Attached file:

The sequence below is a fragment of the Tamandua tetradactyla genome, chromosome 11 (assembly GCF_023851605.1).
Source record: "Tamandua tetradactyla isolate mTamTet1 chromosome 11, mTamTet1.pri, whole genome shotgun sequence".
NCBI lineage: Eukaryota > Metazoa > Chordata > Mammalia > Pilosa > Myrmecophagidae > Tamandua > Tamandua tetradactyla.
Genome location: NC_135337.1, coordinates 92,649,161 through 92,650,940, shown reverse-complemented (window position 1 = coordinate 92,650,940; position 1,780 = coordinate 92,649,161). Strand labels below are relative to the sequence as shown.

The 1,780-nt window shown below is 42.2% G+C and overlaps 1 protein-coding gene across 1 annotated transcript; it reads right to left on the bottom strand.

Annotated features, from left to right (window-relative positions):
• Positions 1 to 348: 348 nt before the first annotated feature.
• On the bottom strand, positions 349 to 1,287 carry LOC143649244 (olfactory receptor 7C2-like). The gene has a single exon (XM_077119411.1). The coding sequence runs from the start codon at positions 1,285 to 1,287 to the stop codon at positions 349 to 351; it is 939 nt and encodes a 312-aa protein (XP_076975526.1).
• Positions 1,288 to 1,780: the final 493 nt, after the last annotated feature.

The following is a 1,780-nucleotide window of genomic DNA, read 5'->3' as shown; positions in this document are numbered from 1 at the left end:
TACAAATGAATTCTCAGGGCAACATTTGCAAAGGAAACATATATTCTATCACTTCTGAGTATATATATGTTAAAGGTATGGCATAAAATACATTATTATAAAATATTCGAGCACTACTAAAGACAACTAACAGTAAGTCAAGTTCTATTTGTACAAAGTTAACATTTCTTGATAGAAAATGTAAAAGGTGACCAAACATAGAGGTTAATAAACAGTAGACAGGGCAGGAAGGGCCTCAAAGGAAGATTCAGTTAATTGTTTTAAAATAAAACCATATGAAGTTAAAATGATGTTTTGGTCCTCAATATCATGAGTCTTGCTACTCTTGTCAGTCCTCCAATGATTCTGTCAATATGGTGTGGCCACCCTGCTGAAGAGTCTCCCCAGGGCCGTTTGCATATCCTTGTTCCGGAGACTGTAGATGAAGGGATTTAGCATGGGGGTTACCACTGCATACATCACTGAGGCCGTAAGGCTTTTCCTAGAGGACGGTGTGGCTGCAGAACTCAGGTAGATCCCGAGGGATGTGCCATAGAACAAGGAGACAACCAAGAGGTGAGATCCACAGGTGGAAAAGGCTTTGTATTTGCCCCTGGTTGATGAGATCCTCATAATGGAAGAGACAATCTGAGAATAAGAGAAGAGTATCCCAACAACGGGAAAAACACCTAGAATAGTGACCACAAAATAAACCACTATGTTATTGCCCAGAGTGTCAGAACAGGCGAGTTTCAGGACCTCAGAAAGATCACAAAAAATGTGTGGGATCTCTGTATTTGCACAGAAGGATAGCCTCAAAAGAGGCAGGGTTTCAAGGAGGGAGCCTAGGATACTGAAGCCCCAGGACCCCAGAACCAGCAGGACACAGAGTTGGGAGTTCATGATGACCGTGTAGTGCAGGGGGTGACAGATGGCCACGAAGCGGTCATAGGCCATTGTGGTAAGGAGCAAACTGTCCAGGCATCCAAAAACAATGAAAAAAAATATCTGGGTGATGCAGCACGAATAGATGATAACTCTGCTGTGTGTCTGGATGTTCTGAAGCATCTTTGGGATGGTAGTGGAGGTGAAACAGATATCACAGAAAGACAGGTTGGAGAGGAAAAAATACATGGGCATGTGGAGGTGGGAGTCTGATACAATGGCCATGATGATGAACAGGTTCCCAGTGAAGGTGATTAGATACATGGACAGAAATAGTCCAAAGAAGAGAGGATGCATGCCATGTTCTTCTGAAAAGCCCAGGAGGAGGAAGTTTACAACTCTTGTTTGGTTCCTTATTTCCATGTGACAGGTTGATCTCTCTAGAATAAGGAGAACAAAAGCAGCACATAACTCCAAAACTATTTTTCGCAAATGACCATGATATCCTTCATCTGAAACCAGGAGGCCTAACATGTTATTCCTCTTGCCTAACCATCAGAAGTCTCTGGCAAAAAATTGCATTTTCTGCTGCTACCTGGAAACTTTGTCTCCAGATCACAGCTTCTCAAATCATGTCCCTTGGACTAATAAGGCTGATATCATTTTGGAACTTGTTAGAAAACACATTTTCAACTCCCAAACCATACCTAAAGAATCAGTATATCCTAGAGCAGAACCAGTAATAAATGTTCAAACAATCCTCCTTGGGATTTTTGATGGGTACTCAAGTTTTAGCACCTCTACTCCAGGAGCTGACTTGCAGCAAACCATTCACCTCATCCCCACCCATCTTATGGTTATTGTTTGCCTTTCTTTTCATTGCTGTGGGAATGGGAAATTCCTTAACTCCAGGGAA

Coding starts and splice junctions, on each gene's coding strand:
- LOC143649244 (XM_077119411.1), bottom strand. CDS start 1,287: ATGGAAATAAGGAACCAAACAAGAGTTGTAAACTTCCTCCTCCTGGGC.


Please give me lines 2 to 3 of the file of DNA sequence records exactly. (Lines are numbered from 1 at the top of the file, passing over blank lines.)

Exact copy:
Source record: "Tamandua tetradactyla isolate mTamTet1 chromosome 11, mTamTet1.pri, whole genome shotgun sequence".
NCBI lineage: Eukaryota > Metazoa > Chordata > Mammalia > Pilosa > Myrmecophagidae > Tamandua > Tamandua tetradactyla.